UCONN Emergency Medicine Interest Group

Archive for September, 2011|Monthly archive page

Ultrasound Case #4

In RADIOLOGY on September 25, 2011 at 11:19 AM

Syndicated from the UCONN EM Residency website; credit to Dr. Russell and Dr. Kleinberg for cases and images.

CC: shortness of breath

HPI: 62 yo female with no significant pmh presents with shortness of breath worsening over the last 3 days with associated lest sided chest pain, low grade fever and non productive cough.

SH: 40 pack year smoking history, occasional alcohol.  Denies drug use.

FH: Lung cancer

PE: T 100.8 BP 110/90 HR 99 RR 24 SAT 90% ra. GEN: Uncomfortable, speaking in fragmented sentences.  CV: Regular rate and rhythm, no MRG.  PULM: Moderate respiratory distress.  Absent breath sounds in the base and midway up the back on the left.  Dullness to percussion on the left compared to the right.

EKG: Normal sinus rhythm with occasional PVCs.

Labs: WBC 12.5 with left shift, remainder of CBC, Chem7, PT/INR and cardiac enzymes grossly within normal limits.

Bedside U/S: see beginning of post for 1st still image; click for video.

What is the cause of the patient’s dyspnea? (click below to see the answer below the fold)

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Upcoming meeting

In ANNOUNCEMENTS on September 21, 2011 at 7:01 PM

The next EMIG meeting has been scheduled for Monday, September 26th from 6-8 PM at Dr. Fuller’s. Further details available by contacting lburns@up.uchc.edu. Presenters will be Colin Huguenel, MSIV and Max Falkoff, MSIV.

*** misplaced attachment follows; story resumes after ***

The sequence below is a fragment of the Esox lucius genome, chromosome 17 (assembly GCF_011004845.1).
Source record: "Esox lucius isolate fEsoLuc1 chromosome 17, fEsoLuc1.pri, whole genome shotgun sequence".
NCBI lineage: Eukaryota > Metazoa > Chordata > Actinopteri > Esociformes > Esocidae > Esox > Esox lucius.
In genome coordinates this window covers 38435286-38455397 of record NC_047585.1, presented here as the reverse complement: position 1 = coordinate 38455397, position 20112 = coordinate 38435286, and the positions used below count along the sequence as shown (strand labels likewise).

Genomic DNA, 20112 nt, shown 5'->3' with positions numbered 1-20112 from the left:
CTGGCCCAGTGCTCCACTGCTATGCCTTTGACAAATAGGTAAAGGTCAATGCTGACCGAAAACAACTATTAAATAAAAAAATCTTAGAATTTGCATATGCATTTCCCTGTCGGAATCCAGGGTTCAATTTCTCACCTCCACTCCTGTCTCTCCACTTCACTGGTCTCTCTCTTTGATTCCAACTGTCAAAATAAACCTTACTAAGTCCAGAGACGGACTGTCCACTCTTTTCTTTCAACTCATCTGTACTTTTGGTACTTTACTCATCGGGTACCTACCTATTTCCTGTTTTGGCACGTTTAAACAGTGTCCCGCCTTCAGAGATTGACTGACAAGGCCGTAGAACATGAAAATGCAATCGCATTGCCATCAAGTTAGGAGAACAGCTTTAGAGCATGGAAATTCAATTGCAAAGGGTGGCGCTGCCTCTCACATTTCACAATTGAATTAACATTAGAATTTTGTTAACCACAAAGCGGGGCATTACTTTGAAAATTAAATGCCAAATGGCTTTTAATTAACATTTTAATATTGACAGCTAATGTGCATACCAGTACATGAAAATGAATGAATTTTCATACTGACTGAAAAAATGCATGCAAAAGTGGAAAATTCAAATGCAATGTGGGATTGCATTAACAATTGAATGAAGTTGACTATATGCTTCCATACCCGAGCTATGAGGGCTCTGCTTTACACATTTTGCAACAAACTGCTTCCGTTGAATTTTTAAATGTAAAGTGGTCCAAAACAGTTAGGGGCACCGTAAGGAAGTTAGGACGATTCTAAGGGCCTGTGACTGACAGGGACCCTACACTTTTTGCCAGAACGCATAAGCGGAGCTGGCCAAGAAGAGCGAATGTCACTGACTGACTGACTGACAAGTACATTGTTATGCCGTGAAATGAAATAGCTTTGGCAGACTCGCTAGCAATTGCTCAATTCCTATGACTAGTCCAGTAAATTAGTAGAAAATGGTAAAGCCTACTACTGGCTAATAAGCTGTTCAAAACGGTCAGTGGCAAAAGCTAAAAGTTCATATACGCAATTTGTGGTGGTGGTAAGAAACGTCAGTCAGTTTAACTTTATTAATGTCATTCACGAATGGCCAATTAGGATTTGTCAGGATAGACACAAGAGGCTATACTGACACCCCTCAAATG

EM Images #7

In IMAGES on September 12, 2011 at 3:46 PM

Syndicated from the UCONN EM Residency website; credit to Dr. London for images and text.

Scenario: a 47-year-old gentleman came for a follow-up visit for positive blood cultures. He had been seen 2 days earlier with a past medical history of asthma and the history that approximately two weeks earlier he had been at a campfire where apparently someone nearby was burning poison ivy. Immediately he had broken out in a rash on his hands and neck and face and all areas that were exposed and not covered by clothes. He also noticed that his symptoms of cough and shortness of breath increased after that incident. He then came to HHED where he had had blood cultures, an x-ray that showed pneumonia and had been discharged on azithromycin. His blood cultures were positive for Staph and he had been requested to return to the ED. His physical exam showed some inspiratory râles in the LLL where the infiltrate had been and some expiratory wheezes throughout. After treatment had been initiated in the ED, prior to admission, he developed another skin eruption, seen in accompanying photograph.

What was the treatment and what is this reaction? (click below to see answers below the fold)

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Wilderness Medicine Symposium